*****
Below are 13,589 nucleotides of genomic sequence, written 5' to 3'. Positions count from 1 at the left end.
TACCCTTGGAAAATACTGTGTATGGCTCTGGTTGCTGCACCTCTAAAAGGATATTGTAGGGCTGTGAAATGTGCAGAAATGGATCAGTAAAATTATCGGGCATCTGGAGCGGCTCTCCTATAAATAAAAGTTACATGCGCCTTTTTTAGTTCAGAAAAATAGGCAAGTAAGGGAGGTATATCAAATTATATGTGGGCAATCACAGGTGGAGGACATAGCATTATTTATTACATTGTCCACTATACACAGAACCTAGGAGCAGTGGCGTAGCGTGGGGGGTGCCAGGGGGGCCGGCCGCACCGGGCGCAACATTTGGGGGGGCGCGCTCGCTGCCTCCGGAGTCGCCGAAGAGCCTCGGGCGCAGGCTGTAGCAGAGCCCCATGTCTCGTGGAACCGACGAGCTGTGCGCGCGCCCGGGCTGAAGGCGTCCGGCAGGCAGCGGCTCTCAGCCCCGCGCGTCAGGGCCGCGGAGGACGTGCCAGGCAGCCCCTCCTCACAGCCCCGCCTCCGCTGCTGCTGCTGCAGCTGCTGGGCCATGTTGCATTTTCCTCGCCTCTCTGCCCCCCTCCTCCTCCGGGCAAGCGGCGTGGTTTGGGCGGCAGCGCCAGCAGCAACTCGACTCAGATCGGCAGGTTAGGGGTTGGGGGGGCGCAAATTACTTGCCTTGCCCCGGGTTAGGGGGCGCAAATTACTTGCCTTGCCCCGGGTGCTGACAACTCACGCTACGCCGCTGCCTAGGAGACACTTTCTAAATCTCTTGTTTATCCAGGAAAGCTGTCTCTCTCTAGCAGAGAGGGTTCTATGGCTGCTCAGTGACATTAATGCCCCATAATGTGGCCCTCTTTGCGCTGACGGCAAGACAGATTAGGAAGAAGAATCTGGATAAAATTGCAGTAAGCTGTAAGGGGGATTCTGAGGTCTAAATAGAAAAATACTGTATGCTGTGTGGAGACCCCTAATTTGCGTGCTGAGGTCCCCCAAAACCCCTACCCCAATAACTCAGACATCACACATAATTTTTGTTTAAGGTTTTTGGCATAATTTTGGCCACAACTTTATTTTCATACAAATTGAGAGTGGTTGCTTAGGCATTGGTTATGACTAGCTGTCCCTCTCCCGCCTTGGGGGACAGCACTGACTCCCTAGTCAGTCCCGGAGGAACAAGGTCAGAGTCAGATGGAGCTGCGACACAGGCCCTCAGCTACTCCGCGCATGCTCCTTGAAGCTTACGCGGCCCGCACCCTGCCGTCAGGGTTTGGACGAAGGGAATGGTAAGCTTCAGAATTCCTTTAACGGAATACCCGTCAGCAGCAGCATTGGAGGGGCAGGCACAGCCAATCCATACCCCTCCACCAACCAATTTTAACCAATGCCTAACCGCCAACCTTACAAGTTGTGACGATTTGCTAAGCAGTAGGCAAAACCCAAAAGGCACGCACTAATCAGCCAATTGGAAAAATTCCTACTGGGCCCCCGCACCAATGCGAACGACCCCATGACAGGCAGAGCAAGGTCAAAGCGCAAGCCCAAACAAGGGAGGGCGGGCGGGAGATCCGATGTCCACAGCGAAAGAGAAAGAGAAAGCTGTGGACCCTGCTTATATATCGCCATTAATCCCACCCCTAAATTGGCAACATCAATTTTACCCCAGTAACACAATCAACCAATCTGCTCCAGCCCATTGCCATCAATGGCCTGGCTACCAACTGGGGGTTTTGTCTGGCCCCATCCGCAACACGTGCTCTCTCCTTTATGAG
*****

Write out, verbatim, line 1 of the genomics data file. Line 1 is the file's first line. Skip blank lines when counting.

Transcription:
Below are 13,589 nucleotides of genomic sequence, written 5' to 3'. Positions count from 1 at the left end.